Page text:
The boy comes in at ten to sit again. He is a model for Hermes. The sculptress wears safety glasses and earmuffs and her bootprints leave neat trails across her studio floor. She climbs a ladder and works on a big white face. In every direction: marble torsos, marble heads, marble all over.
The boy watches. Three times this week he has woken in the sculptress’s bed and opened his eyes to the light of an unfamiliar window. The sculptress looks down at him, looks back at her work. Chink chink chink, says her chisel. Chink chink chink, chink chink chink. She tells the boy he is perfect for her project. The boy sits and smirks. He smirks because he is in love, and the sculptress, from atop her ladder, says his smirk is what she likes most about him. His smirk is just right for Hermes, god of thieves, god of speed and distant messages.
But the smirk is not right. The boy is no god. The sculptress does not tell the boy, but when she chisels away at the nose, when she carves the fullness of the lower lip, she does not think of the boy’s nose and lip but of the nose and lip of a man she would like to make exist. Because with each stroke of the hammer, the sculptress thinks of the boy mispronouncing synecdoche; thinks of how his swaggered walk is clearly forced; thinks of that terribly embarrassing way he pouts when she is unimpressed by his poetry. The boy is no god. Here’s Hermes: curly-haired, marble, seven feet tall. The boy is not marble or seven feet tall.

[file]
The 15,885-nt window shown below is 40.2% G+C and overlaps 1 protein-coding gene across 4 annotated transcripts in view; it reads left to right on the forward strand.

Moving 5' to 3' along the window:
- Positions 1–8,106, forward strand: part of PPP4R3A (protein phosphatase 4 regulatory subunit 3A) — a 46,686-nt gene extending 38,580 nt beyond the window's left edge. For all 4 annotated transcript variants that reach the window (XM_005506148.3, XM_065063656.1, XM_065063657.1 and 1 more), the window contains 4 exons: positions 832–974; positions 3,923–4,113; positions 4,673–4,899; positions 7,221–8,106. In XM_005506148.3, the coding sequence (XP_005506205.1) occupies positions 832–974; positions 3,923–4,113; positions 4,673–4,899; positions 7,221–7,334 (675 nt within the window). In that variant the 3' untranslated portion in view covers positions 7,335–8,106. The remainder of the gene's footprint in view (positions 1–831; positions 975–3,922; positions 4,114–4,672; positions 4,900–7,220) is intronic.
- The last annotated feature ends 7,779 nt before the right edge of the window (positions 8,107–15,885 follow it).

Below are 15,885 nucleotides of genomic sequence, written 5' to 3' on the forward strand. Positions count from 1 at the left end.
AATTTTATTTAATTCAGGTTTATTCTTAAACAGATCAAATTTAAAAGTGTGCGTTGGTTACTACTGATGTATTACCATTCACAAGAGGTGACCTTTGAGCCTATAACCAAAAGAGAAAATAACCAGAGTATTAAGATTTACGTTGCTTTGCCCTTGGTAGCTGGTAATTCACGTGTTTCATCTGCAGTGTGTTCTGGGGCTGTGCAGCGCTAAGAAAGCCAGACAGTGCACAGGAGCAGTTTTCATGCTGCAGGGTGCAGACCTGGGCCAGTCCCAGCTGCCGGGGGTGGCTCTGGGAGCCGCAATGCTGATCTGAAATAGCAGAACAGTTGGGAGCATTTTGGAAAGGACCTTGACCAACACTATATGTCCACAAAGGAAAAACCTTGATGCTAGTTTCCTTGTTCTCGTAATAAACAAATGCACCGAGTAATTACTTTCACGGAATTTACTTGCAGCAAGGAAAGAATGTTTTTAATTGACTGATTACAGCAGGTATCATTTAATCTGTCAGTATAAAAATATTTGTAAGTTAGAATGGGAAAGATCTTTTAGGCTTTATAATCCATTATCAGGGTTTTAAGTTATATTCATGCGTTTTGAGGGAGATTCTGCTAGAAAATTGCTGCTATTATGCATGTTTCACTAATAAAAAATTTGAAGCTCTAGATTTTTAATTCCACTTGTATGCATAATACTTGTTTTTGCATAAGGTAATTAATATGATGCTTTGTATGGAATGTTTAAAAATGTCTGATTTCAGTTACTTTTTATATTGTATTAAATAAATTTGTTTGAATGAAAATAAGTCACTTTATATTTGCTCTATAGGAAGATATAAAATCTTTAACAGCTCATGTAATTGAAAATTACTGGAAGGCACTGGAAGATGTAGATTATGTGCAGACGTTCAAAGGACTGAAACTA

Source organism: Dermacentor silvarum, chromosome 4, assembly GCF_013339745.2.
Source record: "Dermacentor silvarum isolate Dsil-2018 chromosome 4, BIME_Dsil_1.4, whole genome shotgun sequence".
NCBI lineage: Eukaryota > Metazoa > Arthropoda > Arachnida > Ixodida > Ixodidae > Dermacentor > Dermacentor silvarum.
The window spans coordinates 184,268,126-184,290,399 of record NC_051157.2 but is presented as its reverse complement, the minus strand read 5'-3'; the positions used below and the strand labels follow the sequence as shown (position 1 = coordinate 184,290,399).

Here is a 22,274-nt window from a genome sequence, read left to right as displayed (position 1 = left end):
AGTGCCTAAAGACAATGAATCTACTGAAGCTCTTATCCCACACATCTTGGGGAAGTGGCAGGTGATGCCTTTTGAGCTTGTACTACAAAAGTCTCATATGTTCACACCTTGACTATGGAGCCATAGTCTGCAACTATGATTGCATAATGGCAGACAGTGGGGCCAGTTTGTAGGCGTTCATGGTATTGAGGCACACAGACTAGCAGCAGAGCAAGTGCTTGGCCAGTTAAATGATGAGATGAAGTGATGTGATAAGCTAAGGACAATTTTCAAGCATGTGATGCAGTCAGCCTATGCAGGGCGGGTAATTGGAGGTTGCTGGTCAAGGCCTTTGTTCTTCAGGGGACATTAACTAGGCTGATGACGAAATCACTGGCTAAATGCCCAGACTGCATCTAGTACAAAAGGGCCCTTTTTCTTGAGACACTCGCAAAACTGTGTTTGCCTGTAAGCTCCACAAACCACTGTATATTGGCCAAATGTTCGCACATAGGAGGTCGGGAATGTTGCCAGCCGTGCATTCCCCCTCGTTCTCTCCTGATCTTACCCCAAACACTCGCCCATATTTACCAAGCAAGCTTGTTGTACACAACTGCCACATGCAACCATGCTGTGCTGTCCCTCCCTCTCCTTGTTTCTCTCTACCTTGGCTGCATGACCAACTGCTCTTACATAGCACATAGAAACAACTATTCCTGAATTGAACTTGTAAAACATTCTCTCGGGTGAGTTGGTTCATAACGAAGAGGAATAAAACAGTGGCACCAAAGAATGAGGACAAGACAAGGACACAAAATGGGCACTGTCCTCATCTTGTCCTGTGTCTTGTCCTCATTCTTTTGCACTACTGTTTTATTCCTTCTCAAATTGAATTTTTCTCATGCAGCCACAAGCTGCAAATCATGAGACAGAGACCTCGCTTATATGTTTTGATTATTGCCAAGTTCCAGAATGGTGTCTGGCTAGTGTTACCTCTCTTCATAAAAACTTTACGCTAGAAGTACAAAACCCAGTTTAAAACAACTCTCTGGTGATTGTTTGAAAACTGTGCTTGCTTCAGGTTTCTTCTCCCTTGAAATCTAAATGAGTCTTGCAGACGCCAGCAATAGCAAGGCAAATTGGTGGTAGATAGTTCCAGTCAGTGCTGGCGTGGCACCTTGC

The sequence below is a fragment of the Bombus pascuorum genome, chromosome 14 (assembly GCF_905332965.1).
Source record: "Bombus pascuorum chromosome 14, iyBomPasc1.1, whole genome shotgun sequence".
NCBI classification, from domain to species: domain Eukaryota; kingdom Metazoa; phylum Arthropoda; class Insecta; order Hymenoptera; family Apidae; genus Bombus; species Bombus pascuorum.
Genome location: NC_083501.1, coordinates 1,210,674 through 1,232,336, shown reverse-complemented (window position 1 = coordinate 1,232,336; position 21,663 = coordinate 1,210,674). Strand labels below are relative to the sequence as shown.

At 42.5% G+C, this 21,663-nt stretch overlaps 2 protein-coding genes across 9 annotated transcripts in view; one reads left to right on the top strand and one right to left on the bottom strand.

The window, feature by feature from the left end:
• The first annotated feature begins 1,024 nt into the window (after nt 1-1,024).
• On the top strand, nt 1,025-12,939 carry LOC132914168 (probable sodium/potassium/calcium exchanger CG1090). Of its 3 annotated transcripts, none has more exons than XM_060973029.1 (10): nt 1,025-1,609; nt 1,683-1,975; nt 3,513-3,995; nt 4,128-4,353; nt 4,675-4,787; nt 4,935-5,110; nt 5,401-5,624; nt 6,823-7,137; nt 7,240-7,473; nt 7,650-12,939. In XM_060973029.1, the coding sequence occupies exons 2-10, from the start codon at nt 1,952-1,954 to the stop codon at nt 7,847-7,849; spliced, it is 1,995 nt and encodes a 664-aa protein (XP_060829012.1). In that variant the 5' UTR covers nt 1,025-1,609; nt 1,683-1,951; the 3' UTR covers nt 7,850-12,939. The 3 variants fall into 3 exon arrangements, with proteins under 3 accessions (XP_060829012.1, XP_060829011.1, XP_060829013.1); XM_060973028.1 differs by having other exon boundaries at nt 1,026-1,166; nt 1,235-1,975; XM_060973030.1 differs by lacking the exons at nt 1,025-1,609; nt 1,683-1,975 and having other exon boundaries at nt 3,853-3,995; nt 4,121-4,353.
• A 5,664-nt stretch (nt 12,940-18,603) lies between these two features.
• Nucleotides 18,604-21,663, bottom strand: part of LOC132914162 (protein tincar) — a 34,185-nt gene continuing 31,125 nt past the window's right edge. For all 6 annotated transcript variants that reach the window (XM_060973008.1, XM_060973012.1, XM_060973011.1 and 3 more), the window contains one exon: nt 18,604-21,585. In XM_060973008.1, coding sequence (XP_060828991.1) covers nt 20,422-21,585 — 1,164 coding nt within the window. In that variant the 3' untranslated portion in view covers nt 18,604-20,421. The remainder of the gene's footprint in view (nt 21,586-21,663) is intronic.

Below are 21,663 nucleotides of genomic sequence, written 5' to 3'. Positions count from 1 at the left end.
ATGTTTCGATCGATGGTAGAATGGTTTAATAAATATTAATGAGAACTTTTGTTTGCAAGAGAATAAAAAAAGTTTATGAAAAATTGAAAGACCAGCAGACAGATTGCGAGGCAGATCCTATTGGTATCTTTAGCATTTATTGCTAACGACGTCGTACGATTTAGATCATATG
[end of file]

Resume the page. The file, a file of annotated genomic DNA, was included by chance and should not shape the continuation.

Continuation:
The sculptress wipes the back of a glove across her brow. She studies the face of the god she has made, and Hermes glows with something like gratitude. “He’s finished,” the sculptress says. “How do you know?” asks the boy. She says she just knows. One gets a feel for these things. But there’s more to it than that, of course. Hermes is finished, and she knows he is finished because all his imperfections are on the floor. The sculptress, for all her accolades, has just two skills: she locates something she doesn’t like—and then she destroys it.